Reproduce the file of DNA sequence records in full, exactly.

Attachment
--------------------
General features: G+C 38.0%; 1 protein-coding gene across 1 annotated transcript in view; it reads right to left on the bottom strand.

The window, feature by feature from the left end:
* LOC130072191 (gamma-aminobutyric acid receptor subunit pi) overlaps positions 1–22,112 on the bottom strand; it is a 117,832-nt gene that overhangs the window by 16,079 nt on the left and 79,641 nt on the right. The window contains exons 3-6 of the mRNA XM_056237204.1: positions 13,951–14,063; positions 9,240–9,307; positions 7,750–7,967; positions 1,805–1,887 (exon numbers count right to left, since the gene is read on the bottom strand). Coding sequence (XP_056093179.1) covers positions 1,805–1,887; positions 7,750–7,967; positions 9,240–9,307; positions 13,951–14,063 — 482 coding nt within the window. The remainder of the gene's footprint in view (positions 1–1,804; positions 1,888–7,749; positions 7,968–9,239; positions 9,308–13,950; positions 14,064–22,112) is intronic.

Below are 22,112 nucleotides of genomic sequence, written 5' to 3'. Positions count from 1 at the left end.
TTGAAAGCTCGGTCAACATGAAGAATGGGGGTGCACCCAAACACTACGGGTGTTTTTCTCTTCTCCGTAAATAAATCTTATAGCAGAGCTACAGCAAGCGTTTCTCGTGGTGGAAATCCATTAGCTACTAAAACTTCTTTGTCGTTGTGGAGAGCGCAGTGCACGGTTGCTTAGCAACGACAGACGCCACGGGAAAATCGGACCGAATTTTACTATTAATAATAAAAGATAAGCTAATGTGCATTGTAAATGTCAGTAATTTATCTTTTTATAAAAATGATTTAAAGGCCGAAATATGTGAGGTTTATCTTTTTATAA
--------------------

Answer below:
General features: G+C 38.0%; 1 protein-coding gene across 1 annotated transcript in view; it reads right to left on the bottom strand.

The window, feature by feature from the left end:
* LOC130072191 (gamma-aminobutyric acid receptor subunit pi) overlaps positions 1–22,112 on the bottom strand; it is a 117,832-nt gene that overhangs the window by 16,079 nt on the left and 79,641 nt on the right. The window contains exons 3-6 of the mRNA XM_056237204.1: positions 13,951–14,063; positions 9,240–9,307; positions 7,750–7,967; positions 1,805–1,887 (exon numbers count right to left, since the gene is read on the bottom strand). Coding sequence (XP_056093179.1) covers positions 1,805–1,887; positions 7,750–7,967; positions 9,240–9,307; positions 13,951–14,063 — 482 coding nt within the window. The remainder of the gene's footprint in view (positions 1–1,804; positions 1,888–7,749; positions 7,968–9,239; positions 9,308–13,950; positions 14,064–22,112) is intronic.

Below are 22,112 nucleotides of genomic sequence, written 5' to 3'. Positions count from 1 at the left end.
TTGAAAGCTCGGTCAACATGAAGAATGGGGGTGCACCCAAACACTACGGGTGTTTTTCTCTTCTCCGTAAATAAATCTTATAGCAGAGCTACAGCAAGCGTTTCTCGTGGTGGAAATCCATTAGCTACTAAAACTTCTTTGTCGTTGTGGAGAGCGCAGTGCACGGTTGCTTAGCAACGACAGACGCCACGGGAAAATCGGACCGAATTTTACTATTAATAATAAAAGATAAGCTAATGTGCATTGTAAATGTCAGTAATTTATCTTTTTATAAAAATGATTTAAAGGCCGAAATATGTGAGGTTTATCTTTTTATAA